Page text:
While in Dallas I spoke to Tilson from my hotel room, indicating to him my surprise that he was not included on the panel of witnesses at the symposium. He seemed quite disappointed that he had not been invited, nor had he been contacted by Oliver Stone's research team headed by Jane Rusconi earlier that year. I also learned from Tilson that his daughter, Dinah, had not been as young as I had imagined in 1963, and, in fact, was 18 years old. For reasons he did not go into, I learned that she had not spoken to her father for many years. He mentioned that he had been going out with Madelene Brown (L.B.J.'s alleged mistress) since meeting her on a talk show, and seemed, in general, to be enjoying the media attention he was receiving.

When I arrived home I wrote a one-page letter to Tom dated Nov. 29, 1991, outlining the reasons why I had come to the conclusion that his allegations were nothing more than a hoax, and indicated in a postscript having sent a photocopy to Jim Marrs, who appears to have no doubts as to his credibility. As of this date (September 21, 1993), I have not heard back from either Tilson or Marrs.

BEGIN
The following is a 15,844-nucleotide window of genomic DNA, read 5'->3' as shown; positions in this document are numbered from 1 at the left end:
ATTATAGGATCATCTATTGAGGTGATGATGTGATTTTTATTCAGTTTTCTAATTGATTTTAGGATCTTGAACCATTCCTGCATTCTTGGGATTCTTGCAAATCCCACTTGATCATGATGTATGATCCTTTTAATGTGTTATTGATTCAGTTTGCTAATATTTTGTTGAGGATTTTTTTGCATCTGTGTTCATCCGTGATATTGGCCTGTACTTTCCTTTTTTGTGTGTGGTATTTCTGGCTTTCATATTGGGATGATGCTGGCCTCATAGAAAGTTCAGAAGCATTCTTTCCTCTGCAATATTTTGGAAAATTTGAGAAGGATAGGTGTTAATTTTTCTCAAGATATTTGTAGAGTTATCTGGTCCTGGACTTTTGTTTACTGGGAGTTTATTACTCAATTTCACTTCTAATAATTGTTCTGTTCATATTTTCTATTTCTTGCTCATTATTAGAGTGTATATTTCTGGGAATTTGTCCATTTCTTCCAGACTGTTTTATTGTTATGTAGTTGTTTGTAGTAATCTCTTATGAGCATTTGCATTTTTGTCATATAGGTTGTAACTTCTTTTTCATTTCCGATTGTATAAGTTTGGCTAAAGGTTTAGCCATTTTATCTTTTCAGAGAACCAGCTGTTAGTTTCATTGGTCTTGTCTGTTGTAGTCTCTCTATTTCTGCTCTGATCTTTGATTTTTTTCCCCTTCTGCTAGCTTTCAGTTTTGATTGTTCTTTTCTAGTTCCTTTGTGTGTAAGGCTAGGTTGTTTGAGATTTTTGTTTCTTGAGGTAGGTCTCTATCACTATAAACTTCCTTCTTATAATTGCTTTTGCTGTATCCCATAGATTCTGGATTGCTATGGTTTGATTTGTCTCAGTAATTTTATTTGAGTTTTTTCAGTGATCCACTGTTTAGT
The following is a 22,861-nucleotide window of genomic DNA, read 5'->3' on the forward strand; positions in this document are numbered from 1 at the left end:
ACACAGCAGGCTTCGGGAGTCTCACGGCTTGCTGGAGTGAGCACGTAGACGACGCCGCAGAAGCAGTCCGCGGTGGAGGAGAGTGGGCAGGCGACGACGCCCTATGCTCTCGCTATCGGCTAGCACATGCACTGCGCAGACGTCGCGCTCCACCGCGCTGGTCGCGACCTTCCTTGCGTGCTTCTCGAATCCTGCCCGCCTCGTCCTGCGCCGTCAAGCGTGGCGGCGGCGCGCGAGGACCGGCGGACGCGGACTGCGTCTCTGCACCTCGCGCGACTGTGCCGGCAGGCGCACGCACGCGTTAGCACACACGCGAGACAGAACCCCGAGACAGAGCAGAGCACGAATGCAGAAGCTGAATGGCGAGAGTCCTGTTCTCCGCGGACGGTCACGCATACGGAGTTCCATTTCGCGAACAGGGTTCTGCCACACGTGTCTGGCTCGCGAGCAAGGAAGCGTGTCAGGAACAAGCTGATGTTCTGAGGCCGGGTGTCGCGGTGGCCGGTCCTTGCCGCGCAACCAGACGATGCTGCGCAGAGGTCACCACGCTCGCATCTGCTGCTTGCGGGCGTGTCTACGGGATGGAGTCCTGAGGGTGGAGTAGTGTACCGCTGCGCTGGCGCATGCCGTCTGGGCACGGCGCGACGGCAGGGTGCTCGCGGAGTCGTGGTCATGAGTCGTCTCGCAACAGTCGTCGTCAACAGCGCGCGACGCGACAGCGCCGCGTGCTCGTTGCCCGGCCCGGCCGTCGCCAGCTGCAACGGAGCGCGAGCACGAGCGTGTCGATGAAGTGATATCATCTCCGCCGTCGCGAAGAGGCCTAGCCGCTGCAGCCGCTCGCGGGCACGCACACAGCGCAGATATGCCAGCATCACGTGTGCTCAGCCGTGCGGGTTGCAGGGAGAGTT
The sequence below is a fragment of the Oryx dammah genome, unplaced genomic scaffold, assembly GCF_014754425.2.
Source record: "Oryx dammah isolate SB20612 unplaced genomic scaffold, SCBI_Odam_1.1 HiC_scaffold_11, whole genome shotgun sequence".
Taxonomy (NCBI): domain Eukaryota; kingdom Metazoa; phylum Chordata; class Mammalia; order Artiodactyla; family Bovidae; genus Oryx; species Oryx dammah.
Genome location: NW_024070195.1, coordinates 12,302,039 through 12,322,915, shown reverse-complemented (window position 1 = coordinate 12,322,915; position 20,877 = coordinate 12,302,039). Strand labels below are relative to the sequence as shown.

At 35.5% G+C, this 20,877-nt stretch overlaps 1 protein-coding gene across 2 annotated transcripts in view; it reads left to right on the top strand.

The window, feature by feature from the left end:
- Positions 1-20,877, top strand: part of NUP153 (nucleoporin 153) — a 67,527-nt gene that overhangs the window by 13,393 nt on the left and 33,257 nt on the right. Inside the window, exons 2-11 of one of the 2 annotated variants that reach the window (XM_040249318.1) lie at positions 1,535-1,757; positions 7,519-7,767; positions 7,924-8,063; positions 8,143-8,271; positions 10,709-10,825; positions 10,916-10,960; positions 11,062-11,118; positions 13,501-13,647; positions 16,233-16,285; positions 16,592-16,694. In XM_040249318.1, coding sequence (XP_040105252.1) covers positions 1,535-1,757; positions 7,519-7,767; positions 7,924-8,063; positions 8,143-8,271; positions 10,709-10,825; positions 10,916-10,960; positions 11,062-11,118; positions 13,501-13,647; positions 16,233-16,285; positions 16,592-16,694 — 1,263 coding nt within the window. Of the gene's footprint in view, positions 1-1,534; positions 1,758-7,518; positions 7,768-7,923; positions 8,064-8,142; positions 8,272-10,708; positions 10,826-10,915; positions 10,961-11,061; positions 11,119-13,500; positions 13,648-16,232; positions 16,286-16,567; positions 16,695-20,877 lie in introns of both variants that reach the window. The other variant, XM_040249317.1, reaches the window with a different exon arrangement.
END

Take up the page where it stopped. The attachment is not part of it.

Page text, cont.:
I believe it is important that all allegations made regarding the assassination of President Kennedy be thoroughly checked out and scrutinized, particularly when it applies to individuals who did not visibly come forward immediately following the tragedy in Dallas.

Peter R. Whitmey is a teacher and freelance writer living in Abbotsford, B.C., Canada.